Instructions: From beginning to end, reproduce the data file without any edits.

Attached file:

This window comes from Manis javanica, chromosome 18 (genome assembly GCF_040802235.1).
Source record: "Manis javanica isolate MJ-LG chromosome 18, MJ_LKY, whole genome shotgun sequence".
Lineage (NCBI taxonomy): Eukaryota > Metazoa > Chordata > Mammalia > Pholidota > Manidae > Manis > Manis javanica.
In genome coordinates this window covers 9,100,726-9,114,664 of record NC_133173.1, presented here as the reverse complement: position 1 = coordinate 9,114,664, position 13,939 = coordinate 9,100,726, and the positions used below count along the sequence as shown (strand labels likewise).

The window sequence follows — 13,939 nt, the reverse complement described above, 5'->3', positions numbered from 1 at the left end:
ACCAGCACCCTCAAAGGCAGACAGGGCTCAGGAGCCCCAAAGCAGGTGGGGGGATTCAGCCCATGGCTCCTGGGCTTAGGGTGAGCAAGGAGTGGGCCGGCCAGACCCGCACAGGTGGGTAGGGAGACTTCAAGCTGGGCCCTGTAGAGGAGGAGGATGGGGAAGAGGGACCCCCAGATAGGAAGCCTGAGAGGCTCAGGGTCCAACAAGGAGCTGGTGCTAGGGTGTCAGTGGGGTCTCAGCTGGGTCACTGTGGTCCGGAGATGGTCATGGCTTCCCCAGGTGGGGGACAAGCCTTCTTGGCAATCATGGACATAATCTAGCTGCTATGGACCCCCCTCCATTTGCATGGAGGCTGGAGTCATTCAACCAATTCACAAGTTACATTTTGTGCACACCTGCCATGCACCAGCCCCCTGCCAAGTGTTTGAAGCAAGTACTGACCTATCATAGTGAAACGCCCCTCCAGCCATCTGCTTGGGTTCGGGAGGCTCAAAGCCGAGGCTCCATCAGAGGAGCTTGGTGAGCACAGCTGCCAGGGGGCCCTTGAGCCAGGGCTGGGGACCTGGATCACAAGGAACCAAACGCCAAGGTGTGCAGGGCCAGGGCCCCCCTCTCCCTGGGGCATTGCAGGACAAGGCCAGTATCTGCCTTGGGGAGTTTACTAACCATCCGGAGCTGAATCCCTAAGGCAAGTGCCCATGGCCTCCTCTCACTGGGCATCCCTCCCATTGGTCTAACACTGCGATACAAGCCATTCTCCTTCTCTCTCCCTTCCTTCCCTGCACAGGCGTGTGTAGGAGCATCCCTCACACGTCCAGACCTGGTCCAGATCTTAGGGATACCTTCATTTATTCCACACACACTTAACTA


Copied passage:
This window comes from Manis javanica, chromosome 18 (genome assembly GCF_040802235.1).
Source record: "Manis javanica isolate MJ-LG chromosome 18, MJ_LKY, whole genome shotgun sequence".
Lineage (NCBI taxonomy): Eukaryota > Metazoa > Chordata > Mammalia > Pholidota > Manidae > Manis > Manis javanica.
In genome coordinates this window covers 9,100,726-9,114,664 of record NC_133173.1, presented here as the reverse complement: position 1 = coordinate 9,114,664, position 13,939 = coordinate 9,100,726, and the positions used below count along the sequence as shown (strand labels likewise).

The window sequence follows — 13,939 nt, the reverse complement described above, 5'->3', positions numbered from 1 at the left end:
ACCAGCACCCTCAAAGGCAGACAGGGCTCAGGAGCCCCAAAGCAGGTGGGGGGATTCAGCCCATGGCTCCTGGGCTTAGGGTGAGCAAGGAGTGGGCCGGCCAGACCCGCACAGGTGGGTAGGGAGACTTCAAGCTGGGCCCTGTAGAGGAGGAGGATGGGGAAGAGGGACCCCCAGATAGGAAGCCTGAGAGGCTCAGGGTCCAACAAGGAGCTGGTGCTAGGGTGTCAGTGGGGTCTCAGCTGGGTCACTGTGGTCCGGAGATGGTCATGGCTTCCCCAGGTGGGGGACAAGCCTTCTTGGCAATCATGGACATAATCTAGCTGCTATGGACCCCCCTCCATTTGCATGGAGGCTGGAGTCATTCAACCAATTCACAAGTTACATTTTGTGCACACCTGCCATGCACCAGCCCCCTGCCAAGTGTTTGAAGCAAGTACTGACCTATCATAGTGAAACGCCCCTCCAGCCATCTGCTTGGGTTCGGGAGGCTCAAAGCCGAGGCTCCATCAGAGGAGCTTGGTGAGCACAGCTGCCAGGGGGCCCTTGAGCCAGGGCTGGGGACCTGGATCACAAGGAACCAAACGCCAAGGTGTGCAGGGCCAGGGCCCCCCTCTCCCTGGGGCATTGCAGGACAAGGCCAGTATCTGCCTTGGGGAGTTTACTAACCATCCGGAGCTGAATCCCTAAGGCAAGTGCCCATGGCCTCCTCTCACTGGGCATCCCTCCCATTGGTCTAACACTGCGATACAAGCCATTCTCCTTCTCTCTCCCTTCCTTCCCTGCACAGGCGTGTGTAGGAGCATCCCTCACACGTCCAGACCTGGTCCAGATCTTAGGGATACCTTCATTTATTCCACACACACTTAACTA